Kathryn Clinton
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HomeParentingEating healthy, eating safe
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Eating healthy, eating safe

Mar 16, 2019 - 16:56

You try to eat healthy, but the one thing you can’t control is who has been handling your food and whether they are practicing adequate food safety. Each year, foodborne illnesses sicken close to 50 million Americans and lead to more than 130,000 hospitalizations and 3,000 deaths. A lot of these illnesses are caused by simple things like restaurant employees’ failure to properly wash hands, cooking surfaces and fruits and vegetables.

Foodborne illnesses present a greater challenge to certain groups of people with reduced immunity, such as children younger than age 4 and people older than age 50. Food can also become compromised much earlier in the production process, and for this reason food producers are using a variety of means to keep our food safe.

One approach uses the concept of hurdle technology in which a variety of mild steps (hurdles) are used to limit microbial growth at each stage of production. These include combinations of weak acid treatments with gentle heating and reduced humidity, or alternating low heat and chilling treatment. The fresh-bagged salads you see at the grocery store are a good example of this. Vacuum-packed products, prepared under rigorous hygienic conditions and heated at lower temperatures, are another.

Other technologies include the addition of antimicrobial agents such as enzymes and other natural compounds that inhibit the growth of bacteria or prevent oxidation. Salt too is a very effective anti-bacterial in food. In fact, it is the oldest known food preserver. Salt is widely used in the production of all cheeses, cured meats and many fish dishes.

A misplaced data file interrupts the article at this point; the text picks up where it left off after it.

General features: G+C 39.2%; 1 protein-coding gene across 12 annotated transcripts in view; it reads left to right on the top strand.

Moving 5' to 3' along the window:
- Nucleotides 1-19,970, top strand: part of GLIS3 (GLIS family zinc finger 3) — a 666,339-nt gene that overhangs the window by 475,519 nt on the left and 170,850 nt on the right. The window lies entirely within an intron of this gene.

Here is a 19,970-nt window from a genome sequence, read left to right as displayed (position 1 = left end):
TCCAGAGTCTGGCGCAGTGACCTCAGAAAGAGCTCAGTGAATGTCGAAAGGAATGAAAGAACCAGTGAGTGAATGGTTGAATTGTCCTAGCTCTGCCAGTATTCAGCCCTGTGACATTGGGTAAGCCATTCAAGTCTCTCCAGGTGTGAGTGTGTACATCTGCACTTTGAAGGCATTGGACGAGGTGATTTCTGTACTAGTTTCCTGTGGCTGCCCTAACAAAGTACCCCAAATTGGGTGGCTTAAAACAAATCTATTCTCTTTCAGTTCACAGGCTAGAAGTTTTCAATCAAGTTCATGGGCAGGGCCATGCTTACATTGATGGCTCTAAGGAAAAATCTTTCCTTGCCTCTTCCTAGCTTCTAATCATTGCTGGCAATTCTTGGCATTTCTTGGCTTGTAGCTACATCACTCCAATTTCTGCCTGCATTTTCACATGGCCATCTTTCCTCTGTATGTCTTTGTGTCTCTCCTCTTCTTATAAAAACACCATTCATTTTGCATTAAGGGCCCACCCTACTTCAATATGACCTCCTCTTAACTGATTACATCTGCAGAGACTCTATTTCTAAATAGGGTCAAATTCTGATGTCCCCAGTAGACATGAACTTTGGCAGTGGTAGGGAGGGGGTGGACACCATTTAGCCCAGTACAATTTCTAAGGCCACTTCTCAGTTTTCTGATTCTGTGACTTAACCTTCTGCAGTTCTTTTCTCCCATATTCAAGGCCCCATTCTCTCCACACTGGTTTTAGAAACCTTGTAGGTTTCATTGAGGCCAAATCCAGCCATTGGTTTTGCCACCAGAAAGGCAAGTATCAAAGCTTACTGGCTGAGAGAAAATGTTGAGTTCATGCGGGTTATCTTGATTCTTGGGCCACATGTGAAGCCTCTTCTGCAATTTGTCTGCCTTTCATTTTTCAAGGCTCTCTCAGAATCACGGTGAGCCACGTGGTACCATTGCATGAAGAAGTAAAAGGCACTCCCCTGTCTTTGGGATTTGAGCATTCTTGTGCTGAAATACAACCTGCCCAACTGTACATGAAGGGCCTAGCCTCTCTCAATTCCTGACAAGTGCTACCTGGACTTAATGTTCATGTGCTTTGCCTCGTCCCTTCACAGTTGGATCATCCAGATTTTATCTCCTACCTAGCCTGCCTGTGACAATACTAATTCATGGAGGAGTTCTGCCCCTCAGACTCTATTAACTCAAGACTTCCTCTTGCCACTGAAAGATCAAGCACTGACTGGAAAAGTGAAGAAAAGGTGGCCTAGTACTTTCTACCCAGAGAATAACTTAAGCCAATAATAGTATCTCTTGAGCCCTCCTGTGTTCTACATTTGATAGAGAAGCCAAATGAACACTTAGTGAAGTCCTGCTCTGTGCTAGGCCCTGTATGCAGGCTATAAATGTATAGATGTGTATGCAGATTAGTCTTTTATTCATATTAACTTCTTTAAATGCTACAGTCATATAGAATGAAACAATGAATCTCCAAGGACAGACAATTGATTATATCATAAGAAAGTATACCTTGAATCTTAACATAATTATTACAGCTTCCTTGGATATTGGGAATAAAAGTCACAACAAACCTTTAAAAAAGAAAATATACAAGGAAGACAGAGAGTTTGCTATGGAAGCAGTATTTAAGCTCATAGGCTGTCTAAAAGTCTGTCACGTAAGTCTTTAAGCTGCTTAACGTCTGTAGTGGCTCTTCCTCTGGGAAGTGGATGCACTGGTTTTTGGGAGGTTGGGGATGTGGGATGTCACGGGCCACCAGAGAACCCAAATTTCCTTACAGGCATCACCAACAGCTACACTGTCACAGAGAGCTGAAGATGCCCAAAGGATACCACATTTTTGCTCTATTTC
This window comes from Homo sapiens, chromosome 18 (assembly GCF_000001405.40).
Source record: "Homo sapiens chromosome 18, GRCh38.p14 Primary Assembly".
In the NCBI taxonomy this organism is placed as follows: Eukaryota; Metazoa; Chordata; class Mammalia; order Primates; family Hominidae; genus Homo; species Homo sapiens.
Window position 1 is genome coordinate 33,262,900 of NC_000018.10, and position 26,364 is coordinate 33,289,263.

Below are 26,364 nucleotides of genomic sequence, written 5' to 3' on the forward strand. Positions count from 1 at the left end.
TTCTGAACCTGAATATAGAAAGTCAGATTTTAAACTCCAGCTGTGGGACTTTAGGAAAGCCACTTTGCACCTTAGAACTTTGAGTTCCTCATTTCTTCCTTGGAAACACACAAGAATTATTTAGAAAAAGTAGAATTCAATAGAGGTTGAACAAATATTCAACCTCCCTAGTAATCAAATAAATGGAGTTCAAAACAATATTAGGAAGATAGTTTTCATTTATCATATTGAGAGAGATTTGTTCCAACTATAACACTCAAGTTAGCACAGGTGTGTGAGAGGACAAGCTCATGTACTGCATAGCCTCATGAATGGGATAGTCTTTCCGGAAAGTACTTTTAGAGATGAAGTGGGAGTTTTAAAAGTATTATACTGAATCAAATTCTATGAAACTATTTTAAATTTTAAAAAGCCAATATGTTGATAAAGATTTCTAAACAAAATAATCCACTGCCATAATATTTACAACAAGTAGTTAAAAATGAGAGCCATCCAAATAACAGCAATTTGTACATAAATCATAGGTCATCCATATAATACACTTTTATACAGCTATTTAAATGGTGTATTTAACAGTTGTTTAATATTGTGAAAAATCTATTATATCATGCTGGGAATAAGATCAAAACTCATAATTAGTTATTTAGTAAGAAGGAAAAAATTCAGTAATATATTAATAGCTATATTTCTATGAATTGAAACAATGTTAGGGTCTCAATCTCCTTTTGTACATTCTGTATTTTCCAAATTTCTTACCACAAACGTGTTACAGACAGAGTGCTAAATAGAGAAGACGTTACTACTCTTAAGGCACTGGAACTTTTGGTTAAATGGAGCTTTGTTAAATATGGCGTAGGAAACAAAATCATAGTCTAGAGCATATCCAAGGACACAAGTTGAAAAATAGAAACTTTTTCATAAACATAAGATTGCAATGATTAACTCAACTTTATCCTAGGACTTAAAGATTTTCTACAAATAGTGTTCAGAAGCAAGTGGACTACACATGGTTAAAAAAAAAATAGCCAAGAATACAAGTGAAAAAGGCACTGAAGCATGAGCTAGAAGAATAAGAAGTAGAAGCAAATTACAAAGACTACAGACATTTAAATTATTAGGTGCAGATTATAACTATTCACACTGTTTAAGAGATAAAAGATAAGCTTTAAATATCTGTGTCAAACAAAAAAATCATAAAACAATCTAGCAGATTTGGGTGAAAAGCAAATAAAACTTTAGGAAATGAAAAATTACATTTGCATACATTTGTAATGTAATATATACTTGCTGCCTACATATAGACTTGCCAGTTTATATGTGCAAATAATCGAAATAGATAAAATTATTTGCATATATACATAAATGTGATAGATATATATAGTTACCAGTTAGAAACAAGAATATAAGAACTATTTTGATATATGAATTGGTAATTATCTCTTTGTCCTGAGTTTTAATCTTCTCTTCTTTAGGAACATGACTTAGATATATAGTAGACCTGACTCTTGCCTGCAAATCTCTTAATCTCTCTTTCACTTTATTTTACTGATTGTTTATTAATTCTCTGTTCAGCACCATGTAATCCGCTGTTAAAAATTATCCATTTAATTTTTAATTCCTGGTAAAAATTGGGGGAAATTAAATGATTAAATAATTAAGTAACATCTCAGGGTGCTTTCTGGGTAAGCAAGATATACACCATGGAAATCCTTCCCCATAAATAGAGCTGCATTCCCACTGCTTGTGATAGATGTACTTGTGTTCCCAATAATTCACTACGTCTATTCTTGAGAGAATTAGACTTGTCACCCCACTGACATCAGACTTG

Salt preservation works by influencing the amount of water that all microorganisms require to survive and grow. The use of salt in controlling water means that the levels of other preservatives or processes can be reduced. This means that microbiological safety can be achieved with reduced heat, acidity and other preservatives. This results in a product of vastly improved taste and nutritional quality because of the improved retention of other nutrients.

However, as the federal government pushes companies toward lower salt content there are some concerns that it could affect food safety and increase the amount of preservatives that must be used. Many prefer salt as the more natural choice.

Fortunately, food safety is a leading concern of the Food and Drug Administration and its Commissioner, Scott Gottlieb, and the newly appointed Deputy Commissioner, Frank Yiannas, who was previously Vice President of Food Safety at Walmart, and Director of Safety and Health at Walt Disney World.

Food safety is an ongoing challenge for an enormous and complex food system, and although challenges continually arise, exercising caution and attention in food purchasing, storage and preparation will minimize the risks. Remember to not only eat healthy but to also eat safely.

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